The core dopant concentrations are obtained using a preform analyzer, and it is determined that the central core portion is being doped with Er2O3 of around 0.425 wt%, which is equivalent to 0.20 mole% and co-doped with Al2O3. In terms of Er ion, this is equal to 400 ppm, as shown in Figure 1a (not to scale). The central diameter region is about 4.00 μm, giving a ratio of about 0.43 between the erbium doped diameter against the core diameter. Figure 1c shows the microscopic cross section of the BSEDF. The advantage of this inner core dopant of erbium ions within the core region enhances the sensitivity of the fiber towards bending as demonstrated in this work. Figure 2a shows the experimental setup of the proposed bend sensor, which uses the BSEDF as the gain medium.
The BSEDF as described in the section above is pumped by a 980 nm laser diode operating at 50 mW and is connected to the 980 nm port of a 980/1,550 nm wavelength division multiplexer (WDM). The common-port of the WDM is then spliced to the BSEDF, which of a length of about 30 cm. The 1,550 port of the WDM is connected to a Yokogawa AQ6317 optical spectrum analyser (OSA) with a capability of giving a resolution of 0.02 nm, for spectral analysis. The BSEDF is then used as the bending sensor. As the beam from the laser diode propagates through the EDF, erbium ions are excited, hence producing the ASE that propagates in both forward and backward directions. The OSA would then detect the backward ASE spectrum that travels back through the WDM. The rationale for taking the backward ASE, instead of the forward ASE is so that there will be negligible contribution from the pump laser in the signal detection. The bend sensor mechanism is realized by spooling the EDF at different diameters from 10 cm to 2 cm and the output ASE spectrum as well as the average output power is measured against the different spooling diameters.
Figure 2b shows the schematic diagram of the spooled BSEDF with the Gaussian beam from the laser diode travelling around it. As the LD pump is injected through the fiber, Erbium ions are excited, hence producing the ASE. When the EDF is in a straight position, the propagating Gaussian beam is at its maximum intensity at the core, thus giving the excitation of erbium ions within the inner core diameter of 4.00 μm. This will give the maximum ASE emission. In the case when the EDF is bent, the ASE output with a peak wavelength of 1,533 nm will experience attenuation at even small bending radii at longer wavelengths, and augers well with the findings of [18,19]. This results in a drop in the ASE output power level. With this unique profile of the BSEDF, the power loss during the bending of the fiber can be monitored easily and changes very fast with bending. This will provide a very sensitive bend sensor. As reported in [20,21], a linear relationship between the central displacement of the beam travelling within the fiber during bending and the decrease in transmitted light intensity could be easily measured, and this is one of the parameters discussed in this paper.
3. Results and Discussion
Figure 3 shows the ASE spectrum level with respect to different spooling diameters as taken from the OSA. As can be seen from the figure, the peak power level of the ASE spectrum also reduces with the decrease of the EDF spooling diameter, from −57.0 dBm to −61.8 dBm at the spooling diameter of 10 cm and 2 cm respectively. As the spooling diameter is reduced from 10 cm to 6 cm, the peak power decreases from −57.0 to −60.2 dBm (a total loss of 3.2 dB), whereas as the spooling diameter is further reduced from 6 to 2 cm, the peak power decreases from −60.2 to −61.8 dBm (a total loss of 1.6 dB), and this occurs at about the same peak wavelength of 1,533 nm. Thus, it can be deduced that at larger spooling diameters, which range from 6 cm to 10 cm, the loss of the peak power with respect to the decrease of the spooling diameter is higher compared to the peak power loss at smaller spooling diameters, which is within the range of 2 cm to 6 cm. This is shown in Figure 4, which shows a nearly linear slope. For the case of Depressed-Cladding Erbium Doped Fibers (DC-EDF), the peak wavelength of the ASE spectrum shifts as the bending radius decreases, as demonstrated by Rosolem et al. . This will allow a simple detection system to be built, where a filter can be inserted to coincide the peak wavelength, which then allows for the measurement of the output power against the bending radius.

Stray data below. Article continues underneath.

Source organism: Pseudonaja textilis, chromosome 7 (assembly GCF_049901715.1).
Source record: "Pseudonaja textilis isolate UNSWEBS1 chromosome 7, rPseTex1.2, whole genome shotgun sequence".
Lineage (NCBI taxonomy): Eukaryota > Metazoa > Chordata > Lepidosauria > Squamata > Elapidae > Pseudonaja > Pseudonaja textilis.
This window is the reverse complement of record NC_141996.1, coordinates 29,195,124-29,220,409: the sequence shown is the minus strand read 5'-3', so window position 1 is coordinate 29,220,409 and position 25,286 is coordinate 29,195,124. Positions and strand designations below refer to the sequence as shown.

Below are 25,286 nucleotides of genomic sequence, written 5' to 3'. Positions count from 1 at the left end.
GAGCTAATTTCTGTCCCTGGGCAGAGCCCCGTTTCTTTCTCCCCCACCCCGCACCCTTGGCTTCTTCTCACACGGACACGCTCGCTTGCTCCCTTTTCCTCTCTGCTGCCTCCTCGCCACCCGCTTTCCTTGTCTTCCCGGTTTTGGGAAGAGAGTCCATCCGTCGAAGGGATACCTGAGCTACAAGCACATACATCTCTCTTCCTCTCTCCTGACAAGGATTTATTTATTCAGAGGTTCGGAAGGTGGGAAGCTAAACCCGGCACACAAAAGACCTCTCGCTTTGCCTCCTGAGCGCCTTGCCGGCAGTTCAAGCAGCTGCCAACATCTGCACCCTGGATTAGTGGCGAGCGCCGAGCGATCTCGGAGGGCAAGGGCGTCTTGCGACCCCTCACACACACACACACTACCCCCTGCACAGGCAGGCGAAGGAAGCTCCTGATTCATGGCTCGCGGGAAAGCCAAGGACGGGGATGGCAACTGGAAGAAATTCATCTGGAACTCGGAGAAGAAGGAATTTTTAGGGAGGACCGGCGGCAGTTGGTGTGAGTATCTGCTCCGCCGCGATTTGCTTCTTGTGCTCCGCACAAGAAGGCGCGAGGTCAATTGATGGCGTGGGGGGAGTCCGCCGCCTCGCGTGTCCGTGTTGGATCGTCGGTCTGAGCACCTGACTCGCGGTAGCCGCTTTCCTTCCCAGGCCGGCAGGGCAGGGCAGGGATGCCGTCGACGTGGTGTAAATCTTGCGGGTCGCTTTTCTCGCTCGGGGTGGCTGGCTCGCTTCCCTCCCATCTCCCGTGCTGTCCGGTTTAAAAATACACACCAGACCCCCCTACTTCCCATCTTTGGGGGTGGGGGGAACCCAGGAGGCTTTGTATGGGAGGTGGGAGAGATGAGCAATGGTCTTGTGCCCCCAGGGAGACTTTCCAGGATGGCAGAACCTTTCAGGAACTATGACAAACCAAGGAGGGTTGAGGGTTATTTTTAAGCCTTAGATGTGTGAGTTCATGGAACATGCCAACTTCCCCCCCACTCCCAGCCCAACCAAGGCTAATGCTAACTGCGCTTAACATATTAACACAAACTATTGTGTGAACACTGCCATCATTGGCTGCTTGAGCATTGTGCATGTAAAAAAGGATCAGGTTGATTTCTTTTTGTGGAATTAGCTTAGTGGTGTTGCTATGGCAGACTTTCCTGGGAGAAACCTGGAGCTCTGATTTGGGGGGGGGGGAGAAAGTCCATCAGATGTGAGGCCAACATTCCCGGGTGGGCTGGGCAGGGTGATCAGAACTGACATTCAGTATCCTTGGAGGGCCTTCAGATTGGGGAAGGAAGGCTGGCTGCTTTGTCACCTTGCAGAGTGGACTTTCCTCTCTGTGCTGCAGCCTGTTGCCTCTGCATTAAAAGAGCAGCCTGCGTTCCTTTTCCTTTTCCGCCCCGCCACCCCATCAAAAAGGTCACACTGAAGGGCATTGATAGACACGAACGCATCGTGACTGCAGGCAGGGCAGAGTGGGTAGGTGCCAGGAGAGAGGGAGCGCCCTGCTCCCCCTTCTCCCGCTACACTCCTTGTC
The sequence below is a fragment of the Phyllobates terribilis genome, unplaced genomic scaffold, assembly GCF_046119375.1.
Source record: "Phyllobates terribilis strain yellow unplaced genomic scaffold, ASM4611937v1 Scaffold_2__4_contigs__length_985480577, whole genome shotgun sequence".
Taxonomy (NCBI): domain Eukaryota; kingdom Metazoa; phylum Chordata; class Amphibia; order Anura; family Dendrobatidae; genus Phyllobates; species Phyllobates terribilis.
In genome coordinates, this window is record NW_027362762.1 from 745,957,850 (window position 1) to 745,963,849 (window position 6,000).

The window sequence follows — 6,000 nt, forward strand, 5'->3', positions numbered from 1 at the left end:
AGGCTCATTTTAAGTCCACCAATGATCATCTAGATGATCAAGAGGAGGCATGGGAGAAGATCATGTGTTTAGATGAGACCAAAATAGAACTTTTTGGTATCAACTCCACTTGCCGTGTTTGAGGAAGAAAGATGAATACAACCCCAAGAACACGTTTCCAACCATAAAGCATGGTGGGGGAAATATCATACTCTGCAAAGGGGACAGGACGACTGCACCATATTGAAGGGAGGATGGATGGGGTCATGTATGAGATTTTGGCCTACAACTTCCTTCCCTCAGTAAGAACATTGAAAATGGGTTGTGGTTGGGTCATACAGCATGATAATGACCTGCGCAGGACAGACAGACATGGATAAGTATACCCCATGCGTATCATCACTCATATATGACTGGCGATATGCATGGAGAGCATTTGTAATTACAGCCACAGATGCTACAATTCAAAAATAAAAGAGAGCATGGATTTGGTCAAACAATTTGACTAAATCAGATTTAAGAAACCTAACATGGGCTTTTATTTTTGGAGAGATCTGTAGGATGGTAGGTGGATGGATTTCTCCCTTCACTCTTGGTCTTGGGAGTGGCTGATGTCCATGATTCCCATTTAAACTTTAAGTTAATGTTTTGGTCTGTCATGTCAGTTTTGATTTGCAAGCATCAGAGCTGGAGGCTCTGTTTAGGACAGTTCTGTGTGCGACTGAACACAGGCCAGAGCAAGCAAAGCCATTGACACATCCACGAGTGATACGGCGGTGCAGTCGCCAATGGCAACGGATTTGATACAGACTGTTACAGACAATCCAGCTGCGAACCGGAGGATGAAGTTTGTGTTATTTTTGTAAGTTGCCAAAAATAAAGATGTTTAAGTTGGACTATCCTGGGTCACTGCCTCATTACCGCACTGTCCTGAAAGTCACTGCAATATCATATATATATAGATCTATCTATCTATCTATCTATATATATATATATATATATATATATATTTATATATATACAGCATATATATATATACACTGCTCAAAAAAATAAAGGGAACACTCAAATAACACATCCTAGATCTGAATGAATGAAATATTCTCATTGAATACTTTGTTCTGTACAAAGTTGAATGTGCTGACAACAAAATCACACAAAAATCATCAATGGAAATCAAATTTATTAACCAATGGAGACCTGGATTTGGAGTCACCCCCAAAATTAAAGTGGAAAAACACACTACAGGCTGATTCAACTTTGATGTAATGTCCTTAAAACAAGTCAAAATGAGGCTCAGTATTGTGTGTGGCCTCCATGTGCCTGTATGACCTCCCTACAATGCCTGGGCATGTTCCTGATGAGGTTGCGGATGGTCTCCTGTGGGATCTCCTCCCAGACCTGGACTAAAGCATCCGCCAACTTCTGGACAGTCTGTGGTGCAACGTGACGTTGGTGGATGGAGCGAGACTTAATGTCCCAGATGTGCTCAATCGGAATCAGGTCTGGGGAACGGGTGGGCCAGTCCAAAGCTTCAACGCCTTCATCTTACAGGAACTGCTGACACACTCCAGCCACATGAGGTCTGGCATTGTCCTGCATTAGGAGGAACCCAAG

The relationship between the bending diameter and the average output power measured from the power meter is shown in Figure 5. As can be seen from the figure, the average output power increases exponentially with the increase of the bending diameter. As the bending diameter is increased from 2 to 6 cm, the average output power increases gradually from −40.9 to −40.0 dBm, giving a slope of 0.23 dBm/cm.
On the other hand, at larger bending diameters above 6 to 10 cm, the average output power increases abruptly from −40.0 to −35.8 dBm as the bending diameter is increased, with a slope of 1.1 dBm/cm. From this point, the fiber shows higher sensitivity to bending effect as the slope gets steeper, compared with the slope for bending diameters smaller than 6 cm. Based on this characteristic, this working mechanism can be developed into a reliable and simple bending sensor requiring only a simple filter at the peak wavelength, or measuring the total output power using a simple energy detector, for a very sensitive method for measuring bends or curvature. The present measurement of the diameter is not restricted to these values, a smaller diameter can be measured, and the ASE output will still be detectable as compared to DC-EDFs, where at very small diameters the ASE output becomes negligible.